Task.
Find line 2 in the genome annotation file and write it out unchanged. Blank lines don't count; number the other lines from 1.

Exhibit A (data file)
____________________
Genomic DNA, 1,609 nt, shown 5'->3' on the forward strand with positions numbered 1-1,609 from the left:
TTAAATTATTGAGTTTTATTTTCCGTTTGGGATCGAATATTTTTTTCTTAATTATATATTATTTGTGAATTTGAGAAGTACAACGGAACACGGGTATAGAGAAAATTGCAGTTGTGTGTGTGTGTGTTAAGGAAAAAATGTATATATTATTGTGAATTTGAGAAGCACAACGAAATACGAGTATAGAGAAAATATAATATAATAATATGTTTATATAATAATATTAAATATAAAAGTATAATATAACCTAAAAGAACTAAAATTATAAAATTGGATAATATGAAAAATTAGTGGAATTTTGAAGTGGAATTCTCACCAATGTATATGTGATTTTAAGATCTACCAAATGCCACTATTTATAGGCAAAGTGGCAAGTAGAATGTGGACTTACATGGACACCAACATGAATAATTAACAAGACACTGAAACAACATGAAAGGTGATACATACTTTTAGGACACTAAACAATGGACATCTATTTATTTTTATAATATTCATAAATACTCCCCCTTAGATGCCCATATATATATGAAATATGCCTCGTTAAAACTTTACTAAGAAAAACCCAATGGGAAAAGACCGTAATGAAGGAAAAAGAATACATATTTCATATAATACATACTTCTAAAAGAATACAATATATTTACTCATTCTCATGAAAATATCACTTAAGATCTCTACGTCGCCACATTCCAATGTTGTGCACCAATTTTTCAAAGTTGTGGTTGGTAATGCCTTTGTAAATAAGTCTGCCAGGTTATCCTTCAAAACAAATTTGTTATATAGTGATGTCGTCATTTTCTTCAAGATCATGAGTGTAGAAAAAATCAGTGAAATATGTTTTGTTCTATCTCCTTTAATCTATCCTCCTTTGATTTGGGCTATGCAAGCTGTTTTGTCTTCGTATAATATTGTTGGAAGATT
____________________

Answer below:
TTAAATTATTGAGTTTTATTTTCCGTTTGGGATCGAATATTTTTTTCTTAATTATATATTATTTGTGAATTTGAGAAGTACAACGGAACACGGGTATAGAGAAAATTGCAGTTGTGTGTGTGTGTGTTAAGGAAAAAATGTATATATTATTGTGAATTTGAGAAGCACAACGAAATACGAGTATAGAGAAAATATAATATAATAATATGTTTATATAATAATATTAAATATAAAAGTATAATATAACCTAAAAGAACTAAAATTATAAAATTGGATAATATGAAAAATTAGTGGAATTTTGAAGTGGAATTCTCACCAATGTATATGTGATTTTAAGATCTACCAAATGCCACTATTTATAGGCAAAGTGGCAAGTAGAATGTGGACTTACATGGACACCAACATGAATAATTAACAAGACACTGAAACAACATGAAAGGTGATACATACTTTTAGGACACTAAACAATGGACATCTATTTATTTTTATAATATTCATAAATACTCCCCCTTAGATGCCCATATATATATGAAATATGCCTCGTTAAAACTTTACTAAGAAAAACCCAATGGGAAAAGACCGTAATGAAGGAAAAAGAATACATATTTCATATAATACATACTTCTAAAAGAATACAATATATTTACTCATTCTCATGAAAATATCACTTAAGATCTCTACGTCGCCACATTCCAATGTTGTGCACCAATTTTTCAAAGTTGTGGTTGGTAATGCCTTTGTAAATAAGTCTGCCAGGTTATCCTTCAAAACAAATTTGTTATATAGTGATGTCGTCATTTTCTTCAAGATCATGAGTGTAGAAAAAATCAGTGAAATATGTTTTGTTCTATCTCCTTTAATCTATCCTCCTTTGATTTGGGCTATGCAAGCTGTTTTGTCTTCGTATAATATTGTTGGAAGATT